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Ques. F Term SuSy Breaking Bailin & Love 
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#1
May914, 10:11 PM

P: 754

I have a problem understanding the attached part of the book... Specifically how they derived this result for the Fs...
For example I'll try to write: [itex] F_{1}^{\dagger}=  \frac{\partial W(Φ_{1},Φ_{2},Φ_{3})}{\partial Φ_{1}}_{Φ_{1}=φ_{1}}[/itex] If I do that for the O'Raifeartaigh superpotential I'll get: [itex] F_{1}^{\dagger}= λ_{1} (Φ_{3}^{2}Μ^{2})[/itex] However they choose [itex]Φ_{3}=φ_{3}[/itex] instead, and I don't know why they do that... 


#2
May1014, 11:56 AM

P: 1,020

Write the most general form of chiral superfield with it's expansion in terms of the scalar field, fermionic and auxiliary field. Constructing a superpotential consists of some expression like Φ^{n} with different values of n and a number of superfields and writing a general expression.
You need to put the superpotential term along with superlagrangian (which contains terms of auxiliary fields like F*F) and integrate with something like ∫d^{2}θ[...], to get the general lagrangian. In doing so you will encounter terms like Nφ^{N1}F and φ^{N2}ψψ, you just concentrate on the term Nφ^{N1}F which can be written as ##\frac{∂W}{∂φ}##F. You just also add the complex conjugate of it to satisfy the hermtiicity condition. Along with F*F term you have the general form of potential in which you have to get rid of auxiliary field by EOM. Doing that gives you, ##F^*=\frac{∂W}{∂φ}##. So it is already assumed that when you differentiate with respect to φ, you get a term which is dependent on the superfield but then you have to make a replacement of Φ by φ. 


#3
May1014, 12:04 PM

P: 90




#4
May1014, 12:28 PM

P: 754

Ques. F Term SuSy Breaking Bailin & Love
Yes, that what it does... Also F could not be proportional to a chiral sfield, because F is a scalar one...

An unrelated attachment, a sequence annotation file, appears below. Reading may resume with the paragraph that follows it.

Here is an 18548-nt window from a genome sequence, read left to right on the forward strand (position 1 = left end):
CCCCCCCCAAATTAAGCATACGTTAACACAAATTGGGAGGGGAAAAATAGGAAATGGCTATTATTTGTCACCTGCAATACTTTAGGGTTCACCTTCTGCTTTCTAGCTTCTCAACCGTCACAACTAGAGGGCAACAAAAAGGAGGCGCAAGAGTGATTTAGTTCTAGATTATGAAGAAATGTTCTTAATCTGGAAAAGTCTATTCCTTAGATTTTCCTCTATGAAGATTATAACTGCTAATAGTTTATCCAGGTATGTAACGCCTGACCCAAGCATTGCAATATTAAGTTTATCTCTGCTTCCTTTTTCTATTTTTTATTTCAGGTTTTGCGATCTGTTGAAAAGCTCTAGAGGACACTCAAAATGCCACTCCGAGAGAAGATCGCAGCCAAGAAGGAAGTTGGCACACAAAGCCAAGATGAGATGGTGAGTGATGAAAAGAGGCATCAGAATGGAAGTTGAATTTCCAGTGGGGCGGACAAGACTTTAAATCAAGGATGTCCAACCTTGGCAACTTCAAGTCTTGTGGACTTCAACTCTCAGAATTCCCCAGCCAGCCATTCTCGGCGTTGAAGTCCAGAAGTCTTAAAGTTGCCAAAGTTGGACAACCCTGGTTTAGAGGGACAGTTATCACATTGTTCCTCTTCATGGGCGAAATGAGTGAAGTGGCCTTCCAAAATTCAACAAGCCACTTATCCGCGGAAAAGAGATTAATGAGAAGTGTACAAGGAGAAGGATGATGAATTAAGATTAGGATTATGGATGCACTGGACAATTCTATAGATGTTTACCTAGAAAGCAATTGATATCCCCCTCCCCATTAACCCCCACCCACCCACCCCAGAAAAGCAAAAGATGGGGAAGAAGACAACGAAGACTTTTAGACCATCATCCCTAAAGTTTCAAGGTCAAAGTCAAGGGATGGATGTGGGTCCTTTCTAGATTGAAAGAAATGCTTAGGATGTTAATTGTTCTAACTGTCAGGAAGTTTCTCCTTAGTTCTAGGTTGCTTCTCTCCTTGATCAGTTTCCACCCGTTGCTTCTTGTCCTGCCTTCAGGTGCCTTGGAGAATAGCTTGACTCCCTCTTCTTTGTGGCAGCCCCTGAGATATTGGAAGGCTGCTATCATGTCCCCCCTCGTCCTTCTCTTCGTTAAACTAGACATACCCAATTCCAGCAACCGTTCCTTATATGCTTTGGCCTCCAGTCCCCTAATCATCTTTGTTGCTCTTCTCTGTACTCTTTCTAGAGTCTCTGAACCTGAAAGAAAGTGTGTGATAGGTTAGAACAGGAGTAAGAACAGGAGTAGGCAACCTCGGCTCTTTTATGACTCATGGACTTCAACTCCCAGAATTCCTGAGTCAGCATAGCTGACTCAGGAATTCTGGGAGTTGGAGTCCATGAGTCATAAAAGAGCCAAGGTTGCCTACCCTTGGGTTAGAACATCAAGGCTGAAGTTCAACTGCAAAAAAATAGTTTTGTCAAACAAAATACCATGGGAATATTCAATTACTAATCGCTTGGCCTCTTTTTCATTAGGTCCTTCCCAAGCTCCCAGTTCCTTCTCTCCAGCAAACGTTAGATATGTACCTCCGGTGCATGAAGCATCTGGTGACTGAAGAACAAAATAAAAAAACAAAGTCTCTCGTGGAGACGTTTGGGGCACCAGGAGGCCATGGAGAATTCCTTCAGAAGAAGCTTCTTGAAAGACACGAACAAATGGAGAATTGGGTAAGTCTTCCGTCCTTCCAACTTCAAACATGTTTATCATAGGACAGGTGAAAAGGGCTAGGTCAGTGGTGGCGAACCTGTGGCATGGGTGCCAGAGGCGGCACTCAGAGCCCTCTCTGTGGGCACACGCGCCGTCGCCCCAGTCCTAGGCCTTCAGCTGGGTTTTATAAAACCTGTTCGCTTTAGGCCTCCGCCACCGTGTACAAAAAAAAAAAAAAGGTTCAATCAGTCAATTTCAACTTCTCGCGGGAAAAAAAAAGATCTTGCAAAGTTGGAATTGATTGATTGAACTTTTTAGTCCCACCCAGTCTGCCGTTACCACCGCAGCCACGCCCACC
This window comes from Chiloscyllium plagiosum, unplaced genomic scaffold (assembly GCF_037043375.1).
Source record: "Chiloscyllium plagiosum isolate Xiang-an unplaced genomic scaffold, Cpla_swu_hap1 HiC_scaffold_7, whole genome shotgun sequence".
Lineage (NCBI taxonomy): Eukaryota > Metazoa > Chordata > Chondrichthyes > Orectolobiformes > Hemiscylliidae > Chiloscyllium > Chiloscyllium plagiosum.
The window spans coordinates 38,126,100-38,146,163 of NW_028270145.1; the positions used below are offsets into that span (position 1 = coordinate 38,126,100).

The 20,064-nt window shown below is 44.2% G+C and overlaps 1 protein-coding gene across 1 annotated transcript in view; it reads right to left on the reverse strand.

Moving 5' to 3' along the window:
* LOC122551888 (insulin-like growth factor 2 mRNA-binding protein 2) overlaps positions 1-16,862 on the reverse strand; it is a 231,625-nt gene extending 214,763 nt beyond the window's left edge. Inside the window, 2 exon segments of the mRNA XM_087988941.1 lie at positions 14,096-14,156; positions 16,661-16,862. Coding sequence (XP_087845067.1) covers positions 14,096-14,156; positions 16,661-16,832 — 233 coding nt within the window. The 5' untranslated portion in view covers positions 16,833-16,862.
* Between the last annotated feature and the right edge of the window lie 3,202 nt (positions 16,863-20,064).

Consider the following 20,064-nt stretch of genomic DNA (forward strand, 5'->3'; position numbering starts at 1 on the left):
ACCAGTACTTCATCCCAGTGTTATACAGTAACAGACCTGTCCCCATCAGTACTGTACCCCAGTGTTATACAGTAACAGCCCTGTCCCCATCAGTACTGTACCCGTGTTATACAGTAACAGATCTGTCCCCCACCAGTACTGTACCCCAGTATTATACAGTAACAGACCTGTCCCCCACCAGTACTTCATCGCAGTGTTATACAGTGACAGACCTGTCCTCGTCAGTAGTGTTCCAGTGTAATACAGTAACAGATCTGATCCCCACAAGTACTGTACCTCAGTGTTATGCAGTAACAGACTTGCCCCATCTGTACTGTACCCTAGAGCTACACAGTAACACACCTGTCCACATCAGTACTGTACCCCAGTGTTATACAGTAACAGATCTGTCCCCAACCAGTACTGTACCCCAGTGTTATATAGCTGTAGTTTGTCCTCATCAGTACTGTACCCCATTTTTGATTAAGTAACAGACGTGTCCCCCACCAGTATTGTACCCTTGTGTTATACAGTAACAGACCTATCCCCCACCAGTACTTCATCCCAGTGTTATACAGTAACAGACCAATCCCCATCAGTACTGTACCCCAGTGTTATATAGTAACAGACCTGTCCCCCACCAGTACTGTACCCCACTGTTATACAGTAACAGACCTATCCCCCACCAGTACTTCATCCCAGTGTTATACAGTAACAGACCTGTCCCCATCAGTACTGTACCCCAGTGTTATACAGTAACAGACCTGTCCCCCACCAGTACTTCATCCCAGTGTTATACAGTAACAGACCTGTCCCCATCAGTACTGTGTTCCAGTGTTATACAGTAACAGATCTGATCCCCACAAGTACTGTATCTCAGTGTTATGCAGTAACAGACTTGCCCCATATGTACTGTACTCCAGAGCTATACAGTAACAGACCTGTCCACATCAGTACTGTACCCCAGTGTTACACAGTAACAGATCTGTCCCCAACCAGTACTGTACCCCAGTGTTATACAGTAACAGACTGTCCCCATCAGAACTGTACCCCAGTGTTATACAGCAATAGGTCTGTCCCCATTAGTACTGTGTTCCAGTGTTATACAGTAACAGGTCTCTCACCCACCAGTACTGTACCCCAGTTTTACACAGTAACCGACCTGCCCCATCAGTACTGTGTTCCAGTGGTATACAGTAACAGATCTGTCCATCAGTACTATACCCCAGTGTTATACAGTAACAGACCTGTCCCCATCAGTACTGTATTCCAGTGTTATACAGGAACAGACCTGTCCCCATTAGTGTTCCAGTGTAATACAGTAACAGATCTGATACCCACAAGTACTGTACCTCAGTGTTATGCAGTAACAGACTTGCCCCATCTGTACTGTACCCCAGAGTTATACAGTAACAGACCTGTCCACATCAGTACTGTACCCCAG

However in such a definition of F I gave in my post, there is no way for me to plug in the scalar field φ_{3} instead of the chiral sfield Φ_{3}. Andrien, I would agree with that if the chiral field was one... In that case, you indeed get [itex] Nφ^{N1} F[/itex] terms... (the FF* comes from the Kahler part of the Lagrangian). However in the case you have different chiral fields (as you do here), you get different terms... for example the: [itex] Φ_{1}Φ_{2} _{θθwanted}= φ_{1}F_{2} + F_{1} φ_{2} [/itex] and [itex] Φ_{1}Φ_{2} Φ_{3} _{θθwanted}= φ_{1}φ_{2}F_{3} + φ_{1}F_{2}φ_{3}+ F_{1}φ_{2}φ_{3}[/itex] But enough of that, let me write the spotential of the current O'Raifeartaigh model... [itex] W= λ(Φ_{1} Φ_{3}^{2}  Φ_{1} Μ^{2} )+ g Φ_{2}Φ_{3}[/itex] By the above, the terms containing F's after a ∫d^{2}θ are: [itex] W= λ[(2φ_{1}φ_{3}F_{3}+ F_{1} φ_{3}^{2})  F_{1} M^{2}] + g (φ_{2}F_{3}+φ_{3}F_{2})[/itex] (but question, how could you drop the ψ fields appearing?) From that I see for example that the coefficient of [itex]F_{2}[/itex] is: [itex] g φ_{3}= \frac{∂W}{∂Φ_{2}}[/itex] but not for [itex]Φ_{2}=φ_{2}[/itex], but for all the rest fields also reduced down to their bosonic component.... 


#5
May1014, 12:29 PM

P: 754

I guess I had the derivative definition, I used in my 1st post, wrong in my lecture notes :/



#6
May1014, 01:10 PM

P: 1,020

The differentiation is performed with respect to scalar part as opposed to superfield as you have written in OP.



#7
May1014, 01:15 PM

P: 754

then [itex] dW/dφ_{2}= g F_{3}[/itex]?



#8
May1014, 01:48 PM

P: 1,020

If you write it in terms of F's like, 


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